ACOTE® accredited occupational therapy and occupational therapy assistant educational programs satisfy the states’ educational requirements in all states, the District of Columbia, and Puerto Rico. Students graduating from an ACOTE® accredited occupational therapy and occupational therapy assistant educational program are eligible to take the National Board for Certification in Occupational Therapy (NBCOT) certification exam and apply for licensure in all states, the District of Columbia, and Puerto Rico. For more information regarding state qualifications and licensure requirements, please refer to the AOTA State Licensure webpage.

 

Graduation Year Students Entering/Graduating Graduation Rate
2018 50/36 72%
2019 32/23 72%
2020 52/40 77%
TOTAL 159/111 74%

For a breakdown of the program’s tuition and fees, please click here.

 

 

Careers After I Graduate

Once you successfully complete the ACC Occupational Therapy Assistant program, you will be able to sit for the national certification exam to become a Certified Occupational Therapy Assistant (COTA).

COTAs work in a variety of settings, including:

  • Offices of other health practitioners
  • Nursing care facilities
  • General medical and surgical hospitals1

OTAs can work with a range of ages—from young kids working to develop fine-motor skills to older adults recovering from injury or illness.

A Career That Grows with You

Older adults are more prone than younger people to conditions and ailments such as arthritis and stroke. These conditions can affect the ability to perform a variety of everyday activities. Occupational therapy assistants will be needed to help occupational therapists in caring for these people. Occupational therapy will also continue to be used for treating children and young adults with developmental disabilities like autism.2

*Administered by the National Board for Certification in Occupational Therapy (NBCOT). In addition, most states require licensure in order to practice and licenses are usually based on the results of the NBCOT Certification Examination.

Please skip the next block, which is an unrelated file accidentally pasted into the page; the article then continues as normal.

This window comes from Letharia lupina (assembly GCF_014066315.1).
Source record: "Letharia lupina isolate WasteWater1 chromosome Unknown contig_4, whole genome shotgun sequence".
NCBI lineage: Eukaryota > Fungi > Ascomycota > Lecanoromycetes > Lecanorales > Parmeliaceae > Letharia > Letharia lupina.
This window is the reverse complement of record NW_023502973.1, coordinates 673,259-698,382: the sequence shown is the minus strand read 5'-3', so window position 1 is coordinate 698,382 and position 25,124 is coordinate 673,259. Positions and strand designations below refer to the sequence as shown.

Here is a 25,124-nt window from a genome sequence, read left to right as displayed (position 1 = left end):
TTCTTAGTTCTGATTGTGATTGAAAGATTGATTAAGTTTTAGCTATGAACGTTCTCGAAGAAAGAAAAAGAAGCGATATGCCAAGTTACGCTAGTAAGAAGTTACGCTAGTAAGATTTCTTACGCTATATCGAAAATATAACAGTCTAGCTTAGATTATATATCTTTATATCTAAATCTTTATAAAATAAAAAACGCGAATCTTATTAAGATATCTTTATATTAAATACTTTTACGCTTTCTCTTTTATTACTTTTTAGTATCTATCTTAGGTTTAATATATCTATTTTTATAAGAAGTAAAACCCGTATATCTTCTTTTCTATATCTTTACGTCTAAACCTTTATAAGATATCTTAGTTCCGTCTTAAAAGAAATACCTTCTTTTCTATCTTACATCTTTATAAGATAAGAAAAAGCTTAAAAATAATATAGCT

1California Employment Development Department Occupation Profile

2Bureau of Labor Statistics, U.S. Department of Labor, Occupational Outlook Handbook, Occupational Therapy Assistants and Aides

What Will I Learn?

Our philosophical belief is that humans are active beings—and the Occupational Therapy Assistant class curriculum encourages students to become active in their own process of learning. The class curriculum follows a human developmental model (biological and psychological) as the conceptual framework and the three domains of Bloom’s Taxonomy of Learning Domains.

The human developmental model is used to guide college students in developing their clinical skills, and in understanding the impact of challenges on occupational performance during the life span of individuals. The three domains of Bloom’s taxonomy (knowledge, skills, and attitude) are applied throughout the class curriculum.

The class curriculum has been developed to promote the development and shaping of intellectual skills. Students will recognize facts, procedural patterns, and concepts. The acquisition of skills pertinent to the profession, such as practice of hands-on activities, is of utmost importance and is used extensively throughout the school's program.